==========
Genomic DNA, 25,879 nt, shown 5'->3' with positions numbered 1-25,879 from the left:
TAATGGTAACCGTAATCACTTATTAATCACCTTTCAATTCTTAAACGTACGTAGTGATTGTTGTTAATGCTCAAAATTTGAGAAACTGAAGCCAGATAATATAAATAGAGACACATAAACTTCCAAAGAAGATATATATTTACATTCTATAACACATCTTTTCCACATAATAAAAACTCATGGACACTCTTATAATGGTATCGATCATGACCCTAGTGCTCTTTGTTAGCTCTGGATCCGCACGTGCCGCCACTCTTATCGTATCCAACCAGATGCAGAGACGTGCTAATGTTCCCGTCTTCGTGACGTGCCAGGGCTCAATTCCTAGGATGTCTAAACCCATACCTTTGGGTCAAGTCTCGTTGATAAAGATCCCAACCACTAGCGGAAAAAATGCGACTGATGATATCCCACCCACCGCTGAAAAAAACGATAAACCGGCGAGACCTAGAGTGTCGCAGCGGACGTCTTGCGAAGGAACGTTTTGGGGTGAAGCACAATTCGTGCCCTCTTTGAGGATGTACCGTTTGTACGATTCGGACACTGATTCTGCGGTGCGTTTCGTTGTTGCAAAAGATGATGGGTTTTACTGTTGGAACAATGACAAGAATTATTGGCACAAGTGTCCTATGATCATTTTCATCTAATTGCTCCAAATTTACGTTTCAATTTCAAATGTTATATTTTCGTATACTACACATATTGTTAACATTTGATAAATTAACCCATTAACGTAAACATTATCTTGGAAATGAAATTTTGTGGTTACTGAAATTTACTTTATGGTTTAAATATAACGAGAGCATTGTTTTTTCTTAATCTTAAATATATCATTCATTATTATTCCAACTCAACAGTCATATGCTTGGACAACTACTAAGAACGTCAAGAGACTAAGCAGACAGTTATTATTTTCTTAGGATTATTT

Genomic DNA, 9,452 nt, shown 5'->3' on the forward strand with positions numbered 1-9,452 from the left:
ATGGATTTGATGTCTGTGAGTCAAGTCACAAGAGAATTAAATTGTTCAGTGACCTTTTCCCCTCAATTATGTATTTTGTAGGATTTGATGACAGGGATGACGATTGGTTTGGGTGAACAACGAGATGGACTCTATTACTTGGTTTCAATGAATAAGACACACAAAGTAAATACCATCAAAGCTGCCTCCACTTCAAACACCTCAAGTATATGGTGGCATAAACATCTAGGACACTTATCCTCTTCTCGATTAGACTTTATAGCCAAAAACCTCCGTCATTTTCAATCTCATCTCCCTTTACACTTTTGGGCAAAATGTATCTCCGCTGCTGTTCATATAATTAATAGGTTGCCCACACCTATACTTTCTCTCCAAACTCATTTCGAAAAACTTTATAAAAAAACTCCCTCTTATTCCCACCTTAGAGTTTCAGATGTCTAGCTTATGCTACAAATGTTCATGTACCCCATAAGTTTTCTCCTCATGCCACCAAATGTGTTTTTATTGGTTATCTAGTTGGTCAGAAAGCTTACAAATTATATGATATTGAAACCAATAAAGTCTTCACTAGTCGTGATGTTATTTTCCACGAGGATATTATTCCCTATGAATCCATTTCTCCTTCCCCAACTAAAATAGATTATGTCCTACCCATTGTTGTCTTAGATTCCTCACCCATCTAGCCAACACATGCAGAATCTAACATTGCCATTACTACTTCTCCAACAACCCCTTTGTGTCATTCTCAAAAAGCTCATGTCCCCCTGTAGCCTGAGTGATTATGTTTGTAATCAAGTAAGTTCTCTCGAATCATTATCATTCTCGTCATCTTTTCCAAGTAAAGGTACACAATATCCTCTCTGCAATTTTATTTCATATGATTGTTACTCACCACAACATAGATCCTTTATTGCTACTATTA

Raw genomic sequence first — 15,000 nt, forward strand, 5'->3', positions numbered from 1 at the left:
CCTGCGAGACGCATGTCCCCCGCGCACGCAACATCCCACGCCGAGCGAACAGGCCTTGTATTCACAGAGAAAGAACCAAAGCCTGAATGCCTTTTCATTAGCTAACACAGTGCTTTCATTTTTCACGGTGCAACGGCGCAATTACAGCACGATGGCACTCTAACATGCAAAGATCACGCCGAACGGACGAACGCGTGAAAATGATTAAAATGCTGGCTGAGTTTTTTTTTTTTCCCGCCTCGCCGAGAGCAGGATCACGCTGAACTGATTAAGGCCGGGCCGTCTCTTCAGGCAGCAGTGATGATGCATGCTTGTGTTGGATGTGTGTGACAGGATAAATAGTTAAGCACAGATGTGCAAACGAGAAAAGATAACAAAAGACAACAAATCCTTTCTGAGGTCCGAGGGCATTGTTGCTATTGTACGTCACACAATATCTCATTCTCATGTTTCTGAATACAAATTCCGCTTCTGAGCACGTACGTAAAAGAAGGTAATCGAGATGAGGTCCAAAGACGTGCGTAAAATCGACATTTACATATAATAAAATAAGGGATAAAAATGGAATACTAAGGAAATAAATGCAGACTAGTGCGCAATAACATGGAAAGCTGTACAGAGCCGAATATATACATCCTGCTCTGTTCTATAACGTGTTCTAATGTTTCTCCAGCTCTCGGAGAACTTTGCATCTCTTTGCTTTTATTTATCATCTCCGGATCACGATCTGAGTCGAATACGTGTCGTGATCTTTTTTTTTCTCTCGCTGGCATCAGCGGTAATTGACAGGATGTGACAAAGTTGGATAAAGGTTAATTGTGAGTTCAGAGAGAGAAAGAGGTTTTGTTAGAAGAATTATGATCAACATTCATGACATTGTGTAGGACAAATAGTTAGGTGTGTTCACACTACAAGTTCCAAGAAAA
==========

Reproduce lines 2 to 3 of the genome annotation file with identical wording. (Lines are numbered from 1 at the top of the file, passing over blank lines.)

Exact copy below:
TAATGGTAACCGTAATCACTTATTAATCACCTTTCAATTCTTAAACGTACGTAGTGATTGTTGTTAATGCTCAAAATTTGAGAAACTGAAGCCAGATAATATAAATAGAGACACATAAACTTCCAAAGAAGATATATATTTACATTCTATAACACATCTTTTCCACATAATAAAAACTCATGGACACTCTTATAATGGTATCGATCATGACCCTAGTGCTCTTTGTTAGCTCTGGATCCGCACGTGCCGCCACTCTTATCGTATCCAACCAGATGCAGAGACGTGCTAATGTTCCCGTCTTCGTGACGTGCCAGGGCTCAATTCCTAGGATGTCTAAACCCATACCTTTGGGTCAAGTCTCGTTGATAAAGATCCCAACCACTAGCGGAAAAAATGCGACTGATGATATCCCACCCACCGCTGAAAAAAACGATAAACCGGCGAGACCTAGAGTGTCGCAGCGGACGTCTTGCGAAGGAACGTTTTGGGGTGAAGCACAATTCGTGCCCTCTTTGAGGATGTACCGTTTGTACGATTCGGACACTGATTCTGCGGTGCGTTTCGTTGTTGCAAAAGATGATGGGTTTTACTGTTGGAACAATGACAAGAATTATTGGCACAAGTGTCCTATGATCATTTTCATCTAATTGCTCCAAATTTACGTTTCAATTTCAAATGTTATATTTTCGTATACTACACATATTGTTAACATTTGATAAATTAACCCATTAACGTAAACATTATCTTGGAAATGAAATTTTGTGGTTACTGAAATTTACTTTATGGTTTAAATATAACGAGAGCATTGTTTTTTCTTAATCTTAAATATATCATTCATTATTATTCCAACTCAACAGTCATATGCTTGGACAACTACTAAGAACGTCAAGAGACTAAGCAGACAGTTATTATTTTCTTAGGATTATTT

Genomic DNA, 9,452 nt, shown 5'->3' on the forward strand with positions numbered 1-9,452 from the left: